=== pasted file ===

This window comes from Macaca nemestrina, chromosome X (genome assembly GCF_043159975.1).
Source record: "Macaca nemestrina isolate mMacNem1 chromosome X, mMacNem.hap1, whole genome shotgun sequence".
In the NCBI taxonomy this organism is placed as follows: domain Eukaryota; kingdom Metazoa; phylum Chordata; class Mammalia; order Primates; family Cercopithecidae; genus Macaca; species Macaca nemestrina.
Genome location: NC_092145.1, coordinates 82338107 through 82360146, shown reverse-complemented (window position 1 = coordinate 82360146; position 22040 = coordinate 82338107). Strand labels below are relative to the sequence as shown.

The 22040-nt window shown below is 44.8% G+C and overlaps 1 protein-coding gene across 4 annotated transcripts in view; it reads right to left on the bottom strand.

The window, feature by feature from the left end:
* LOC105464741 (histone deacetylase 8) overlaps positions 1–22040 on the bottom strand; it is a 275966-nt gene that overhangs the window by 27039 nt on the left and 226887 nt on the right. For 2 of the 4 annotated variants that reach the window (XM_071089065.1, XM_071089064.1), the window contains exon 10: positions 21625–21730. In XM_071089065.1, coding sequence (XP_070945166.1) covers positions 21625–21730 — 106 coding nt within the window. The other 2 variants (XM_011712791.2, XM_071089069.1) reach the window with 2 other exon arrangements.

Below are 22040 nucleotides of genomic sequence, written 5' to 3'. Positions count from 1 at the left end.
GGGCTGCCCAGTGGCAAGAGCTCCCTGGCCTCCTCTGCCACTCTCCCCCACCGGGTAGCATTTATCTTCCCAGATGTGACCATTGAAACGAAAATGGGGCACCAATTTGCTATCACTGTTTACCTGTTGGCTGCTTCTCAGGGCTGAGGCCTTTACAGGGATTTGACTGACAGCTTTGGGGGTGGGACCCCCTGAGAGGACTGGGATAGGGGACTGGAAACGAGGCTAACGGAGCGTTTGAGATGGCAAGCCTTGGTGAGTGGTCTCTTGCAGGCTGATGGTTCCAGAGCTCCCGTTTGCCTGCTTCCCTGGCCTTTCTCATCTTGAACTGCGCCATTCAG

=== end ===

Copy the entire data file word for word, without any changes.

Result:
This window comes from Macaca nemestrina, chromosome X (genome assembly GCF_043159975.1).
Source record: "Macaca nemestrina isolate mMacNem1 chromosome X, mMacNem.hap1, whole genome shotgun sequence".
In the NCBI taxonomy this organism is placed as follows: domain Eukaryota; kingdom Metazoa; phylum Chordata; class Mammalia; order Primates; family Cercopithecidae; genus Macaca; species Macaca nemestrina.
Genome location: NC_092145.1, coordinates 82338107 through 82360146, shown reverse-complemented (window position 1 = coordinate 82360146; position 22040 = coordinate 82338107). Strand labels below are relative to the sequence as shown.

The 22040-nt window shown below is 44.8% G+C and overlaps 1 protein-coding gene across 4 annotated transcripts in view; it reads right to left on the bottom strand.

The window, feature by feature from the left end:
* LOC105464741 (histone deacetylase 8) overlaps positions 1–22040 on the bottom strand; it is a 275966-nt gene that overhangs the window by 27039 nt on the left and 226887 nt on the right. For 2 of the 4 annotated variants that reach the window (XM_071089065.1, XM_071089064.1), the window contains exon 10: positions 21625–21730. In XM_071089065.1, coding sequence (XP_070945166.1) covers positions 21625–21730 — 106 coding nt within the window. The other 2 variants (XM_011712791.2, XM_071089069.1) reach the window with 2 other exon arrangements.

Below are 22040 nucleotides of genomic sequence, written 5' to 3'. Positions count from 1 at the left end.
GGGCTGCCCAGTGGCAAGAGCTCCCTGGCCTCCTCTGCCACTCTCCCCCACCGGGTAGCATTTATCTTCCCAGATGTGACCATTGAAACGAAAATGGGGCACCAATTTGCTATCACTGTTTACCTGTTGGCTGCTTCTCAGGGCTGAGGCCTTTACAGGGATTTGACTGACAGCTTTGGGGGTGGGACCCCCTGAGAGGACTGGGATAGGGGACTGGAAACGAGGCTAACGGAGCGTTTGAGATGGCAAGCCTTGGTGAGTGGTCTCTTGCAGGCTGATGGTTCCAGAGCTCCCGTTTGCCTGCTTCCCTGGCCTTTCTCATCTTGAACTGCGCCATTCAG